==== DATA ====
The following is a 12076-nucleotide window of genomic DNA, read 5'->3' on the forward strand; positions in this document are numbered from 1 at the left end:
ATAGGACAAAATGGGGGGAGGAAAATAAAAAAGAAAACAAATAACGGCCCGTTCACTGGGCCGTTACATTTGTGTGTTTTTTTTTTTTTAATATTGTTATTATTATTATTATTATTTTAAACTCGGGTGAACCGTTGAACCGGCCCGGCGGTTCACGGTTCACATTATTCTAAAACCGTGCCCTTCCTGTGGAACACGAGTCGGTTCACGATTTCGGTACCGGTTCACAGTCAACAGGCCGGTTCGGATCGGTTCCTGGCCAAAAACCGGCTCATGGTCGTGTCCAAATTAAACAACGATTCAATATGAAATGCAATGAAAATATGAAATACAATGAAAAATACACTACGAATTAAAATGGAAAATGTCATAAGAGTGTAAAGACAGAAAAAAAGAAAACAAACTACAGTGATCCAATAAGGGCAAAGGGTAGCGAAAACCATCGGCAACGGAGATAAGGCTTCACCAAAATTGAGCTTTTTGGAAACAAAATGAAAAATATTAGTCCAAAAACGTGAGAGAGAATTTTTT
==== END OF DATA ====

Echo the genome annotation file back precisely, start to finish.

The following is a 12076-nucleotide window of genomic DNA, read 5'->3' on the forward strand; positions in this document are numbered from 1 at the left end:
ATAGGACAAAATGGGGGGAGGAAAATAAAAAAGAAAACAAATAACGGCCCGTTCACTGGGCCGTTACATTTGTGTGTTTTTTTTTTTTTAATATTGTTATTATTATTATTATTATTTTAAACTCGGGTGAACCGTTGAACCGGCCCGGCGGTTCACGGTTCACATTATTCTAAAACCGTGCCCTTCCTGTGGAACACGAGTCGGTTCACGATTTCGGTACCGGTTCACAGTCAACAGGCCGGTTCGGATCGGTTCCTGGCCAAAAACCGGCTCATGGTCGTGTCCAAATTAAACAACGATTCAATATGAAATGCAATGAAAATATGAAATACAATGAAAAATACACTACGAATTAAAATGGAAAATGTCATAAGAGTGTAAAGACAGAAAAAAAGAAAACAAACTACAGTGATCCAATAAGGGCAAAGGGTAGCGAAAACCATCGGCAACGGAGATAAGGCTTCACCAAAATTGAGCTTTTTGGAAACAAAATGAAAAATATTAGTCCAAAAACGTGAGAGAGAATTTTTT